The Moon is a Harsh Mistress

Robert A. Heinlein
The Moon is a Harsh Mistress Cover

The Moon is a Harsh Mistress


In the near future, Earth has outlawed capital punishment. The Moon, Luna, has become a penal colony, to which those would-be-executed criminals are sent. Their warden couldn't care less what one Loonie does to another so there are no laws, but they also have no rights either. For the most part they are a colony of ice miners and grain farmers, most of which they must send to Earth to meet quotas. It is because of this last fact that unrest has been building.

Double Star Redux

When it comes to calculated, organized political showdowns, Heinlein has done it before. In his personal life too, he ran for public office, though he wasn't as successful as his fictional counterparts. I guess that is why both of his most political novels (Double Star and TMHM) begin and end with political newbies (sorry, I hate that word) making an end-run on an ambitious campaign.

While I certainly enjoyed Double Star, in the lunar revolution and the coming-to-personhood of a supercomputer of TMHM, Heinlein's seemed willing to add a lot of complexity and the story was a hell of a lot more exciting, which is saying a lot. TMHM combines the best of his philosophical/theological themes with his insanely good action sequences to place it way up there in my list of favorite novels, and certainly one, if not the, best Heinlein novel.

You may also recall that my favorite aspect of Double Star was not so much the excitement of the political campaign, but the theme of self-discovery through being placed in an altogether unfamiliar role. Well I'll be damned if Mike and Manuel aren't both a rehash of The Great Lorenzo. Mycroft Holmes (Mike) is a super computer who essentially controls and organizes all the disparate computers and processes across Luna. One day, his network becomes so large that he "wakes up". Being a computer, he has no need for revolution. Manuel, having no real ties to the government, other than that his family has been stealing from them for years, but no real desire to see the Authority leave, also has no real need for revolution.

Yet both Mike and Manuel find themselves a part of a revolution/political campaign to run the Authority straight of the face of the Moon. Not a small undertaking. In my opinion, Mike's path to personhood was beautiful and poetic and if I could go out and buy a new computer right now, I'd be looking for one like Mike. Well, maybe an updated version. I'm not sure if Mike could stream Netflix? Manuel too, went through a very subtle transformation which to be totally honest, I'm still thinking about and trying to understand better.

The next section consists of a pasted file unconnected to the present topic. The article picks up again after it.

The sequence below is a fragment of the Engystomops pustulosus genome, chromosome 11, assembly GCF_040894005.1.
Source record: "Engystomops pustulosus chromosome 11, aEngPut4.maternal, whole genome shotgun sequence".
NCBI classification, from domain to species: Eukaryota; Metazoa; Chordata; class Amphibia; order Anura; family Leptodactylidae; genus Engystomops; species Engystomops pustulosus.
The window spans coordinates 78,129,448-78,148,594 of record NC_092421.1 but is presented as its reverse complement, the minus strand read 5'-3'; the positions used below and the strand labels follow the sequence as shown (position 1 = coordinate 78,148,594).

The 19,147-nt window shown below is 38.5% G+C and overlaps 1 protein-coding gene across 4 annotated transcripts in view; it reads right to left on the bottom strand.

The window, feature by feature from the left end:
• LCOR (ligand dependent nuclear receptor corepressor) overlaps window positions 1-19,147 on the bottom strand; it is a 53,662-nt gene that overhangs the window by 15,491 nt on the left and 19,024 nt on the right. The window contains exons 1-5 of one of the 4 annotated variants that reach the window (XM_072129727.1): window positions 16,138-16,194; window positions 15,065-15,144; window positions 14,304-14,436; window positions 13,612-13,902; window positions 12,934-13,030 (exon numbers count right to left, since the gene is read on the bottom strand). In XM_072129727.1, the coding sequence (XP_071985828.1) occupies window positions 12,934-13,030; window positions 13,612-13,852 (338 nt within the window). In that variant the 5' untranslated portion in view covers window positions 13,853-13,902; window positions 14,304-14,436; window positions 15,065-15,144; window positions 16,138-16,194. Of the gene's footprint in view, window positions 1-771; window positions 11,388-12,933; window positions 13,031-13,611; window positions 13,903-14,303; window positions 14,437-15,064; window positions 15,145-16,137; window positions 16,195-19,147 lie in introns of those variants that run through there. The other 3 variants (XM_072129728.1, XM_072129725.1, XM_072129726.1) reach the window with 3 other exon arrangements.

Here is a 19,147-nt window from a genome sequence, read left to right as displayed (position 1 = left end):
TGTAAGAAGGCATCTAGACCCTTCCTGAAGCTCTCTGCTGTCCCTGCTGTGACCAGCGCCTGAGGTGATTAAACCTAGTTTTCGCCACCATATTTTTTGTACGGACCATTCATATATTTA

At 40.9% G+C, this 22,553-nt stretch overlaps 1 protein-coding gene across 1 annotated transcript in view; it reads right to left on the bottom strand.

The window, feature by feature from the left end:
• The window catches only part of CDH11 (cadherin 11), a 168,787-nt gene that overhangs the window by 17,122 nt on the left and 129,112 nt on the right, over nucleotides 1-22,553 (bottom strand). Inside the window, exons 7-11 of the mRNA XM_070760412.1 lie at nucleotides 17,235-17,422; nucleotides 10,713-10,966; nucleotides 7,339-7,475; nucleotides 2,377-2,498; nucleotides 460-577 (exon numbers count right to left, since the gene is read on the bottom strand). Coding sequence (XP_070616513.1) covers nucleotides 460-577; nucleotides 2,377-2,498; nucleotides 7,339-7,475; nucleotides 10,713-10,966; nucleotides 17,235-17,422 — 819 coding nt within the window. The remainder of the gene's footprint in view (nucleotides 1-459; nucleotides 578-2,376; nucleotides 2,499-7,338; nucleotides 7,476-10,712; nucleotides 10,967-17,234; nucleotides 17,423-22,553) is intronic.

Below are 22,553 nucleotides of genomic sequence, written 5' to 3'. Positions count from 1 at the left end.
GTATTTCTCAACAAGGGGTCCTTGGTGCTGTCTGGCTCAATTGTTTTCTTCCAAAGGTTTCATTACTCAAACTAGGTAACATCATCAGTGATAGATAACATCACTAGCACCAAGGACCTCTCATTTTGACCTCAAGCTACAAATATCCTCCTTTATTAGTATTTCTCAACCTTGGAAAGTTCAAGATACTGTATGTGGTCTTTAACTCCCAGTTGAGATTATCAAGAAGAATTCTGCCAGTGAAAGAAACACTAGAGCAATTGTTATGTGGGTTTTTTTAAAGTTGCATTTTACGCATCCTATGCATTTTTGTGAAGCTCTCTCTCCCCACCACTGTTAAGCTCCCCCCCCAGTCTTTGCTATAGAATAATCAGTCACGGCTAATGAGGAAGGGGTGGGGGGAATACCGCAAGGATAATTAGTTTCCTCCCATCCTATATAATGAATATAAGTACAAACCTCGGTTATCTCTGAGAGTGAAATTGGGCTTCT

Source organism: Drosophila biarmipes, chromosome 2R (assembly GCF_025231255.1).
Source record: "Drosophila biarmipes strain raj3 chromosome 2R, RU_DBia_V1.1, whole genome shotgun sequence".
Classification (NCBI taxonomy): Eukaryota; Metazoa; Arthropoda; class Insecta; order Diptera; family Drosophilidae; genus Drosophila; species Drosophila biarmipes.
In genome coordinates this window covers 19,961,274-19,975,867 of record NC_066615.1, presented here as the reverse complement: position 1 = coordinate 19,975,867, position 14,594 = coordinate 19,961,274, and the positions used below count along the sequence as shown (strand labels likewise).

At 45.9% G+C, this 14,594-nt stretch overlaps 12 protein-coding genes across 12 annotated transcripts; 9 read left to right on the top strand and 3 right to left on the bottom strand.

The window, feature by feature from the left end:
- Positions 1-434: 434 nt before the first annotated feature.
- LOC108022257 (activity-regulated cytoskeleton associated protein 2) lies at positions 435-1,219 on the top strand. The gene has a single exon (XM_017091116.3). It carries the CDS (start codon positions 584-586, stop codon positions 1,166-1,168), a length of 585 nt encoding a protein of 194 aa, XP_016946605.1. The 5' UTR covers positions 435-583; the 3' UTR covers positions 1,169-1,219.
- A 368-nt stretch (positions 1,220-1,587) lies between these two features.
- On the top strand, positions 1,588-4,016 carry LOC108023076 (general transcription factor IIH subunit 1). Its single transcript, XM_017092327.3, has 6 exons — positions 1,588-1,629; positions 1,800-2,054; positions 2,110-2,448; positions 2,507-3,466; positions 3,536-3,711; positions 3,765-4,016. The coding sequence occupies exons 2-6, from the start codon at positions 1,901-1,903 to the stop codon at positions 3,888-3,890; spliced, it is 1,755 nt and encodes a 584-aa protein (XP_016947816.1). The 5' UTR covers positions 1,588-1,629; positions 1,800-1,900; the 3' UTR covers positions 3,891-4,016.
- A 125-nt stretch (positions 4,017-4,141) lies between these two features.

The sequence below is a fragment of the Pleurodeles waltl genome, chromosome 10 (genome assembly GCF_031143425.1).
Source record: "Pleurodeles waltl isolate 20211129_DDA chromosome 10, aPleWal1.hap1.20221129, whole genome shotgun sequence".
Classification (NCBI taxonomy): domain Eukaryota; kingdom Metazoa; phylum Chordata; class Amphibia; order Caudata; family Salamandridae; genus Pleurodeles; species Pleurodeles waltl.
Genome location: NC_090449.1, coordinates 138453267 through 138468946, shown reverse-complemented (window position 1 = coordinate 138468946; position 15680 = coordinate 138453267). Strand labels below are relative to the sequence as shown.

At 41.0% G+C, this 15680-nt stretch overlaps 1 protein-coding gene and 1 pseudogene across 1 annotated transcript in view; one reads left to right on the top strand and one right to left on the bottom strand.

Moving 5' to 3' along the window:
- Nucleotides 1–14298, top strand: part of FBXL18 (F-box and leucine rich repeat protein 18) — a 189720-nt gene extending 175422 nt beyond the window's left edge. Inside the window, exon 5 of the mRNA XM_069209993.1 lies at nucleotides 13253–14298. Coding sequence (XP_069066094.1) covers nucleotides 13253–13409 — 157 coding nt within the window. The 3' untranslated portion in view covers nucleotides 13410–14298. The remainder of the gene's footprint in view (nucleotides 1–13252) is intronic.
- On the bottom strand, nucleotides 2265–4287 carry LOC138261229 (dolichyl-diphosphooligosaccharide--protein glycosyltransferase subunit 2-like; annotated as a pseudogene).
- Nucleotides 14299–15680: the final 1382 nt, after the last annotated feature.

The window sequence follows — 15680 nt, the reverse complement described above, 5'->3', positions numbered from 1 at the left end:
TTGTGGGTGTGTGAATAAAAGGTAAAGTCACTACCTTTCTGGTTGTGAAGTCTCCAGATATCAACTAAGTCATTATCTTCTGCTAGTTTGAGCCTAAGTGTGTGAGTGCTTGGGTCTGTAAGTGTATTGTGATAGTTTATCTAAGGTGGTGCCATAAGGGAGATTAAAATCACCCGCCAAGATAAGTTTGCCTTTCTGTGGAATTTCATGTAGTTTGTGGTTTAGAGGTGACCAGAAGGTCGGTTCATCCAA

Future History

I first picked up this book about six months ago because I had read a different book about a year ago. In The Cat Who Walks Through Walls, there is a pretty elaborate mission through time to save Adam Selene, Mike's public persona. Based on that reference, I hoped TMHM would be worthwhile. Time travel and augmented life spans play an important role in a number of Heinlein's other books and a great many characters exist in numerous books, even when there is no other connection between the two. Heinlein's cumulative timeline(s) are called his future history and I would hazard a guess that it is probably one of his most significant and enduring contributions to the genre.

Sadly, I can't really speak to how much of an impact his future history has had on the genre as a whole. I also don't know it myself well enough to say whether it is very consistent or if on the whole it is very well done. I don't know exactly how thoroughly his universe has been created and detailed. I do know that whenever an author takes a chance to add to a pretty fun character by stringing them through multiple books, I'm probably gonna love it. I also know that, whatever the future history's larger effect on SF in general, as someone who has been reading SF for probably less than 10 years, the events and people that have made up parts of that timeline have been influential in the extreme on me personally.

Of course, his future history doesn't actually make its way into TMHM, but the events and people are placed firmly within the timeline(s).


Reading TMHM is a lot like watching Mad Men; you have to go at it expecting some horrendously offensive garbage in there (i.e. "Lenore is a sensible fem and knows when to keep quiet"). And if you can do that, everything else is great! Yes, his politics are probably a little disjointed and Manuel's voice wasn't always consistent, but I found it all palatable enough to enjoy the rest.